Around mile 8, this hills started. Damn, I should have done more hill training. Just hang on around 8:30 pace and you’ll make it up after the hill section. Around mile 10, a guy running barefoot fell into step with me. I was fascinated by his feet, which were so dirty and calloused, they made mine look pretty. He was a badass. Miles 8-11 –8:33, 8:13, 8:26, 8:41
The hills were finally over. Instead of picking up the pace, I found myself slipping. I was hurting. Already? We got to the point where the half-marathoners turn to finish. I want to go finish with them. I convinced myself to keep going. I knew, right there, that it was going to be a rough 13 more miles. Miles 12-13-8:33, 8:31
At this point, I figured I could salvage the race as long as I held onto an 8:30-8:40 pace. I could still PR. But hanging on proved harder than I thought. At some point during these miles, I told myself that a 9:00 pace was fine. So I stuck to that. This is when I mentally gave up. I even asked myself, “Why am I doing this?” And I could not come up with one reason why. I was hurting. I was tired. My brain was done. I couldn’t believe how early in the race this had happened. WTF is happening? Miles 14-19 –8:40, 8:42, 8:45, 8:55, 9:00, 8:57
At mile 21, I saw my sister. This is an out and back course, and you run adjacent to other runners ahead of you for a few miles. She was at 17 and looked so strong. She yelled and waved and told me how awesome I was doing. She gave me some life I desperately needed. I can do this. Just hang on to a 9 min pace. Nope, the pace continued to slip. And then I started stopping at every water stop, which was about every mile. I stopped for up to 30 seconds each time. I was OVER IT. Miles 20-26 –roughly 9:30 average (don’t have correct splits from my Strava due to auto-pause feature)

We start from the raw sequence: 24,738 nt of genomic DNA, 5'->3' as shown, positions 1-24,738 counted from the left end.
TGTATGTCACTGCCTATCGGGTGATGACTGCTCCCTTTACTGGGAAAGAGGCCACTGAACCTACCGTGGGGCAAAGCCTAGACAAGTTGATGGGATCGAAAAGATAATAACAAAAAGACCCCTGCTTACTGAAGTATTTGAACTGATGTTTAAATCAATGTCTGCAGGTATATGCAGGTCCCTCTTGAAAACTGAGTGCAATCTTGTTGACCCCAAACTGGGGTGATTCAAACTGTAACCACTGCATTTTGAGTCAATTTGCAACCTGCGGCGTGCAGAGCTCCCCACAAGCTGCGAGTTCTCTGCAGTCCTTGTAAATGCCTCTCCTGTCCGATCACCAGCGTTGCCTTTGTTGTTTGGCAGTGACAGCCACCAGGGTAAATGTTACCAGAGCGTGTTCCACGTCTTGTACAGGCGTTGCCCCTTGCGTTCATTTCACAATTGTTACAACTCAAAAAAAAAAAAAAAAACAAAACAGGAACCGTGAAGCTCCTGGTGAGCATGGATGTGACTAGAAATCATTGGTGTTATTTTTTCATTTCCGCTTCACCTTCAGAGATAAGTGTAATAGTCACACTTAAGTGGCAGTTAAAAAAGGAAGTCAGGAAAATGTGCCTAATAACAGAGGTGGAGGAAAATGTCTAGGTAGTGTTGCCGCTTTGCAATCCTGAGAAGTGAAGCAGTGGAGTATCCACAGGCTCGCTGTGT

We crested the only real hill in the second half and then took a curvy road to the finish. I knew I was almost done and tried to dig deep, but I had nothing. My legs felt like lead and my left hamstring was screaming at me. And then, I saw my husband holding Max, my mother- and father-in-law, and my husband’s aunt and uncle. I nearly lost it as Max cheered for me. Seeing all these people that care about me out there helped me finish.
I was done. Thank God it’s OVER!
Max ran to me and then got really upset about the foil blanket. I threw it out and hugged my sweet boy and my husband. His parents and aunt and uncle told me how great I did and were just so nice. I tried to hold back the tears because I was so disappointed. I just couldn’t figure out what happened.
Overall Stats: Final Time: 3:53:54. (8:56 pace)
9th out of 55 in my division
38Th female out of 286
129th place overall
I am disappointed, sad and a little embarrassed. I told so many people, including anyone who reads this blog, that I was going for a BQ. It sucks to have people ask how it went and have to tell them that not only did I not BQ, but I didn’t even PR and I missed my goal by almost 20 minutes.